I held up a handful of cherry pink petals. The wind snagged them from my fingers and sent them fluttering backward down the aisle. Uh oh, I thought, examining the inside of my flower basket. Empty. What kind of flower girl didn’t have flowers? My heart fluttered but I remembered to walk. Step, stop. Step, stop.
It felt like hours before I finally reached the altar, out of flowers and almost out of breath. I smiled at the people who’d come to see the wedding then took my place beside the bridesmaids clothed in rouge. A suited man stood holding a golden saxophone before the altar, his cheeks fat from blowing and his brow wrinkled with concentration. A bead of sweat slivered down his face. His foot tap, tap, tapped to the beat of the sax. Mom and Dad said their vows, how they promised to love each other and all that sappy stuff that my ten year old brain couldn’t appreciate yet. I shifted from foot to foot, daydreaming of all the food that awaited me at the reception-ham, macaroni and cheese, barbeque ribs and a giant wedding cake. My mouth salivated.
As the ceremony drew to a close, a curtain of clouds fell over the sun and the sky turned a faint and murky shade of grey. I craned my neck upward to see it, frowning. Something looked wrong. The sky, once a canvas of blue and lemon yellow, smeared into gloom. Above, a flash of blue split the sky in two. A low rumble shook the ground underneath us. A hush fell over the crowd. Could it be rain? I watched the skies, fingers crossed. Please don’t rain, I willed the weatherman in the sky, please don’t rain.
The saxophone man stopped playing, lowering his instrument briefly. He looked around himself, unsure of what to do. Then, with a nod from the wedding planner, he brought the sax to his lips again and blew, filling Dafauski Island with his jazzy tune.
After the wedding, I sat watching the wind tug and pull at the trees. The clouds hung low in the sky, heavy with water but not once did it rain. It seemed almost as if the clouds had kept it dry just for us. “Thanks,” I whispered to the weatherman in the sky.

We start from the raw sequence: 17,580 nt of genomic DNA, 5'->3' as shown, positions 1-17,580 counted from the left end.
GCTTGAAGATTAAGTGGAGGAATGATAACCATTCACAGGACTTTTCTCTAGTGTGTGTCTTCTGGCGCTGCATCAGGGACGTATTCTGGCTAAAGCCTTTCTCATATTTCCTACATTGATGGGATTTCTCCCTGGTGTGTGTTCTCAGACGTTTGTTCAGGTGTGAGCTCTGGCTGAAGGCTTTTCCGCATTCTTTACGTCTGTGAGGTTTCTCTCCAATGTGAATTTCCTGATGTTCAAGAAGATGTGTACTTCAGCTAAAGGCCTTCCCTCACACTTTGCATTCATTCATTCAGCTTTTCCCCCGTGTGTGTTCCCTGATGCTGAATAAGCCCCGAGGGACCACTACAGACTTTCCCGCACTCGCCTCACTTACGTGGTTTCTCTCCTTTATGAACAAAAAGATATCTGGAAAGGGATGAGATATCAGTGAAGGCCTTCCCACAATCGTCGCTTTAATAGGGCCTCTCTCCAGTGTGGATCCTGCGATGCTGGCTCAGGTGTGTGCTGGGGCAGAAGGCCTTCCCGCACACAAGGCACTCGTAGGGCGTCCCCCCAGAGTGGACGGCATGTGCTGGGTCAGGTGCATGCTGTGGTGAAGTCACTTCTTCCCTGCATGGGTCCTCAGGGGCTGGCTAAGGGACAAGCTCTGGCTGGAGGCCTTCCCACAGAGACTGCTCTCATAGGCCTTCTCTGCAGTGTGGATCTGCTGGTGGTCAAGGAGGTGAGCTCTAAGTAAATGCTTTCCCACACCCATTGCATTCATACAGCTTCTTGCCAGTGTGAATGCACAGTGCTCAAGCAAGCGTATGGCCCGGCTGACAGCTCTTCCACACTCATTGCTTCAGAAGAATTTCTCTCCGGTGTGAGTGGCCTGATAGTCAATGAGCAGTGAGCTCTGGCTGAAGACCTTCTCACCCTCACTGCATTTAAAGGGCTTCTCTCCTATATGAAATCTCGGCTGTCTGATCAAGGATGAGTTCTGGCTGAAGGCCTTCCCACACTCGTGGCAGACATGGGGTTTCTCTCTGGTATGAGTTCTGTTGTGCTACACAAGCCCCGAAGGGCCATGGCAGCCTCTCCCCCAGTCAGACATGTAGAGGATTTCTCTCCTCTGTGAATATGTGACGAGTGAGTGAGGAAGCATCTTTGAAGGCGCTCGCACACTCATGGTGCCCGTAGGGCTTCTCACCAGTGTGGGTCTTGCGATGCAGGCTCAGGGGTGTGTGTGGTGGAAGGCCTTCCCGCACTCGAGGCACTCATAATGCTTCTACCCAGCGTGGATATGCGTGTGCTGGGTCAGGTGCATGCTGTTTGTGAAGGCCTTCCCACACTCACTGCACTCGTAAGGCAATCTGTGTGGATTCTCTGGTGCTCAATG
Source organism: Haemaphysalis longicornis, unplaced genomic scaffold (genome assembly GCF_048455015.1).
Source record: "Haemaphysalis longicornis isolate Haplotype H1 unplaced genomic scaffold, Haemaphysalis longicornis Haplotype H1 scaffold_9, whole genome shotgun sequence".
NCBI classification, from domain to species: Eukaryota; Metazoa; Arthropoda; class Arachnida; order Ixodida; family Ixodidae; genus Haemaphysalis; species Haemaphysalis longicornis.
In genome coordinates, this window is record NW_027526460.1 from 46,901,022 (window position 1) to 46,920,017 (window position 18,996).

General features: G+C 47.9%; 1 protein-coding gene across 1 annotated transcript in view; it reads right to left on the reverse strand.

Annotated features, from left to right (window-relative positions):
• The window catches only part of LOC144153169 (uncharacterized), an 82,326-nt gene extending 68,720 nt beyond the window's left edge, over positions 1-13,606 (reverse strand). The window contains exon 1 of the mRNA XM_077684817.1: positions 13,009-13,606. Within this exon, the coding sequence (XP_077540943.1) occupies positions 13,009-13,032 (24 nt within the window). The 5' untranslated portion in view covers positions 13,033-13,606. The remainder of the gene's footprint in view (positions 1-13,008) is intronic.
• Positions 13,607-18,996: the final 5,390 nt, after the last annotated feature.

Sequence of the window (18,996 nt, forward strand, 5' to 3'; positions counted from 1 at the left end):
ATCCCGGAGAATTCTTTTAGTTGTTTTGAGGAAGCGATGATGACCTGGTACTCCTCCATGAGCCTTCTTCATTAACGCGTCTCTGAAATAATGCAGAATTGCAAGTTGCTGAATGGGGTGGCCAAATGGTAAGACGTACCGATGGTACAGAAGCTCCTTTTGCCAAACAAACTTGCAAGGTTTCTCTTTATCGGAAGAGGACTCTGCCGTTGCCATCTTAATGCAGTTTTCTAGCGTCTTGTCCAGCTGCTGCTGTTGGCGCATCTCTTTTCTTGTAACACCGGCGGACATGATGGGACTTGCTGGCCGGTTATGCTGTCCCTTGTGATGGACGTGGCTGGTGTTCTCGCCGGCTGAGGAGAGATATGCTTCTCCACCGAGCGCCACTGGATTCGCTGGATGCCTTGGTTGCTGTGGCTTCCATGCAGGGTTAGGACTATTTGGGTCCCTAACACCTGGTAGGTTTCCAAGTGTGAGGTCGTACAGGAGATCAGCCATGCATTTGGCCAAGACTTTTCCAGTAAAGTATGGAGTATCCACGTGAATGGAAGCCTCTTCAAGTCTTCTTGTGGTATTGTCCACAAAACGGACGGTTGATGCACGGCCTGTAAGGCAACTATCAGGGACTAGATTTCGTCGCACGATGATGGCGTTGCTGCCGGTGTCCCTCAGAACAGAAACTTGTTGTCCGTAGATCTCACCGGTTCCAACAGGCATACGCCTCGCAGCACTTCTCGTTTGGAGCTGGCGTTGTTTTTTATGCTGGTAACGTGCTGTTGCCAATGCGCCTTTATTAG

Night fell as the reception wound down. Stuffed and tired, I watched as Mom and Dad twirled round and round on the dance floor. Together, they brightened up the room with their smiles. “Thanks,” I murmured to the island of Daufuskie. If only this day could last forever, I thought as I watched the sky.
The Island went bankrupt some years after our last visit. For a time, Daufuskie came under new management. When we visited the island again, everyone who we had come to know and love, the heart and soul of the island, had simply disappeared. Many of these men and women who came to work on Daufuskie had traveled from the little island of Jamaica. Their humor and culture filled the island. When they left, Daufuskie seemed a shadow of its former self.
Google Daufuskie and it will tell you about a “residential island” roughly 8 miles long and 5 wide. Small? Yes. It may not be Hawaii or the Bahamas, or even Bermuda, but it filled my family and I with dozens of unforgettable memories. Maybe one day I’ll go back, just to visit the spot I rode Chief under the trees. Or perhaps I’ll visit the site where we almost crashed the golf cart. And maybe, just maybe I’ll still see a petal flapping in the ocean breeze, one that I tossed onto the longest aisle I’ve ever had to walk.
Who knows, I may walk it again, only this time my dress will come with a veil and a five foot train. I won’t even have to practice the steps. I’ve memorized them after all.
Step, stop. Step, stop…